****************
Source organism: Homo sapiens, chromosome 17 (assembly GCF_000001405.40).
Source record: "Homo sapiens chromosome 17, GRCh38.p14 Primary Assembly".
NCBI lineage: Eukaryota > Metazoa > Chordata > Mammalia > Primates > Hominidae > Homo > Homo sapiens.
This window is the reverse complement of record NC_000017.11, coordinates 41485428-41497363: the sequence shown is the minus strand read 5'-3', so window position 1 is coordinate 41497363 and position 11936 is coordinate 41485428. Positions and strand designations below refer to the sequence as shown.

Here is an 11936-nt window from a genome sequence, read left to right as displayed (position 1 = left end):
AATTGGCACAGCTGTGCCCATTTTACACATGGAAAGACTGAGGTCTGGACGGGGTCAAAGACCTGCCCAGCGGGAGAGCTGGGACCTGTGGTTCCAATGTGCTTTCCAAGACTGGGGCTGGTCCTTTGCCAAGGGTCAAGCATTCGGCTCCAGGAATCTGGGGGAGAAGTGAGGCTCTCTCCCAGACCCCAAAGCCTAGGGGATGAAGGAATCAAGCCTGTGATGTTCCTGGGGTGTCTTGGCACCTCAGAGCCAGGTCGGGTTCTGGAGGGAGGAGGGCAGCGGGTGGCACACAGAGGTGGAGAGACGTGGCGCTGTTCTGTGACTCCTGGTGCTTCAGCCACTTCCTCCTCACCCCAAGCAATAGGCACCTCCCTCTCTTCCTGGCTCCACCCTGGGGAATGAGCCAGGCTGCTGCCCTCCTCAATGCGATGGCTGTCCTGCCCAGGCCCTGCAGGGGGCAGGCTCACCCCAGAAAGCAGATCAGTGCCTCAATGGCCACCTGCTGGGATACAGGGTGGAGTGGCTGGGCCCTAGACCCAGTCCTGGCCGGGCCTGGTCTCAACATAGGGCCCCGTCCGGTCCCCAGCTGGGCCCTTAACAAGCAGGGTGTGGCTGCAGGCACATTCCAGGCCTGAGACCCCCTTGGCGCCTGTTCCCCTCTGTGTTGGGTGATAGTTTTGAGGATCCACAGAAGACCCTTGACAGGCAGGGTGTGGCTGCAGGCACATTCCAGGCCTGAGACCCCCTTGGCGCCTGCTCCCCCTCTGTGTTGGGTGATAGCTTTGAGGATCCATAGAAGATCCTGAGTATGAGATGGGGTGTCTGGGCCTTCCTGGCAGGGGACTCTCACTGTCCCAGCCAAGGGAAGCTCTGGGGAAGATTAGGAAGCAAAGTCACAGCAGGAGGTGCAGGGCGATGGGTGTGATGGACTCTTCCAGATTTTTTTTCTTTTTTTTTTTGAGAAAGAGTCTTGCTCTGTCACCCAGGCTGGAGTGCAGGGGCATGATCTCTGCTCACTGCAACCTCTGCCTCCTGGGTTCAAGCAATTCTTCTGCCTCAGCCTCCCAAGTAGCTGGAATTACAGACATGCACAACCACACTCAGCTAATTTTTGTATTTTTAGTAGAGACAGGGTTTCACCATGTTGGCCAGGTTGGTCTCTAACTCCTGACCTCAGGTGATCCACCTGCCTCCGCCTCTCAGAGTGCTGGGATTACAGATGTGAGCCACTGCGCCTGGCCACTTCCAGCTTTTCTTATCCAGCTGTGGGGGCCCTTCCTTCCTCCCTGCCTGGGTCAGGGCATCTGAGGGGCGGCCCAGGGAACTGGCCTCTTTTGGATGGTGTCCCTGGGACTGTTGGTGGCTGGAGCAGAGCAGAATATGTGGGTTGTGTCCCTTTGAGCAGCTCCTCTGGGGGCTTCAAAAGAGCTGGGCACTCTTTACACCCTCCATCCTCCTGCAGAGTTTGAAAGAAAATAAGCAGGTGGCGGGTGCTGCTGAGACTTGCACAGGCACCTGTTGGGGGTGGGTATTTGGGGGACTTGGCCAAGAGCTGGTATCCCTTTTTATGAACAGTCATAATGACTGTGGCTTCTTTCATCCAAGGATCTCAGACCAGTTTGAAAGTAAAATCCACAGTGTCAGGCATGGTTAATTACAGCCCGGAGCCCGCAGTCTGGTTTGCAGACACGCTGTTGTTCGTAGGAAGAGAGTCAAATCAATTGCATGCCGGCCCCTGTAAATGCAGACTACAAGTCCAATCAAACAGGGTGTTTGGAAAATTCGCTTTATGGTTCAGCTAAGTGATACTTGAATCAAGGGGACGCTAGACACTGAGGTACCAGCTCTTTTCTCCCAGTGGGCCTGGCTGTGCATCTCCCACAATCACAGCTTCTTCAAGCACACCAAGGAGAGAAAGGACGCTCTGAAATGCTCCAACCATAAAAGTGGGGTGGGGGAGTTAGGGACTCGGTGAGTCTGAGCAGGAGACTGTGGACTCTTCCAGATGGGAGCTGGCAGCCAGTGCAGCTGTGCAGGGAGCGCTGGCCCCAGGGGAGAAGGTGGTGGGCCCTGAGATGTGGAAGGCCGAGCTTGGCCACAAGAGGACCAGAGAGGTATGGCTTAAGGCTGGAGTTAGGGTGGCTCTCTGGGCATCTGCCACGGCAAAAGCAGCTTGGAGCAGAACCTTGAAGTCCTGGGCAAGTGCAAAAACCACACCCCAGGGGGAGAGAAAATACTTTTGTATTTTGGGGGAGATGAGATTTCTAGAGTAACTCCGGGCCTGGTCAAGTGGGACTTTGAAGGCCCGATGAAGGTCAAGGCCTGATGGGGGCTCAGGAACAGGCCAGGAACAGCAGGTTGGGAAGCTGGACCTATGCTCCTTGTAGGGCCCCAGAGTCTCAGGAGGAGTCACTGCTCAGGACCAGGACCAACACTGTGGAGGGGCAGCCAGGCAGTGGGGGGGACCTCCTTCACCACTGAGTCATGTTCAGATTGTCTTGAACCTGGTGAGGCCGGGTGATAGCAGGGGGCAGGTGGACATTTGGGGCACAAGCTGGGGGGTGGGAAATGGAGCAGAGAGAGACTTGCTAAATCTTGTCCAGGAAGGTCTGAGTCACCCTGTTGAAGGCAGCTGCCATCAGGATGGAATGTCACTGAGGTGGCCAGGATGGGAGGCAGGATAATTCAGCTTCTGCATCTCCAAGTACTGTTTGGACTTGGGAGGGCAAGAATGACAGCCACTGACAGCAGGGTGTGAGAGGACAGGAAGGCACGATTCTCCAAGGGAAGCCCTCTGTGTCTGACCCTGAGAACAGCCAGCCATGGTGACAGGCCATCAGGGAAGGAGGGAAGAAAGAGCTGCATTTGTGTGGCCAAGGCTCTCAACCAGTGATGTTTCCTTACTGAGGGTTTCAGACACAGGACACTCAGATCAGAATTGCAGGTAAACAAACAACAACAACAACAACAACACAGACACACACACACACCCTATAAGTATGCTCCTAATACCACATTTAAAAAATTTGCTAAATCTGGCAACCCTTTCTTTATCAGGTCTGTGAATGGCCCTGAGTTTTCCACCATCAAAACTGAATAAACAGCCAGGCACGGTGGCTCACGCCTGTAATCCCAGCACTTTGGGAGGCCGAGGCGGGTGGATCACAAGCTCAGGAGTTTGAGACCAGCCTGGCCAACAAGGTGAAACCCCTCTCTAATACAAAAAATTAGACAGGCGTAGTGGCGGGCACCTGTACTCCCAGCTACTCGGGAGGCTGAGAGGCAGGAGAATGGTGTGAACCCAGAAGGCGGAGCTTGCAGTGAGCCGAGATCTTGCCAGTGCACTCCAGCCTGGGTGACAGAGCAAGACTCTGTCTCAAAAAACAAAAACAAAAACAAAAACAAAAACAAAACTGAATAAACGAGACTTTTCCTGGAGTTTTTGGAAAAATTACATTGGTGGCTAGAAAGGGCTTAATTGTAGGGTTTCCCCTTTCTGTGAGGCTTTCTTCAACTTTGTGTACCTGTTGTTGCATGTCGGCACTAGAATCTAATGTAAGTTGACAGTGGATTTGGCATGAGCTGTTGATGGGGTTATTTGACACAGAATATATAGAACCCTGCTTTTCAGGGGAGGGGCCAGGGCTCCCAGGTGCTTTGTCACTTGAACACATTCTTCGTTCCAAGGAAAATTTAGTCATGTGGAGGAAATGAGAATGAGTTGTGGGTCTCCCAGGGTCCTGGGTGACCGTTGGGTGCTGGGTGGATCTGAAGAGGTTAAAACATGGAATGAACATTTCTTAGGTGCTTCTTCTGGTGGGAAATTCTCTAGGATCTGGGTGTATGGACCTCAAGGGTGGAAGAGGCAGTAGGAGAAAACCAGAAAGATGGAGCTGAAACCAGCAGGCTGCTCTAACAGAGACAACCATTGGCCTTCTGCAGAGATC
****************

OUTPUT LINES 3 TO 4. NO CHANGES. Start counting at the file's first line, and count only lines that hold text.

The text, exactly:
NCBI lineage: Eukaryota > Metazoa > Chordata > Mammalia > Primates > Hominidae > Homo > Homo sapiens.
This window is the reverse complement of record NC_000017.11, coordinates 41485428-41497363: the sequence shown is the minus strand read 5'-3', so window position 1 is coordinate 41497363 and position 11936 is coordinate 41485428. Positions and strand designations below refer to the sequence as shown.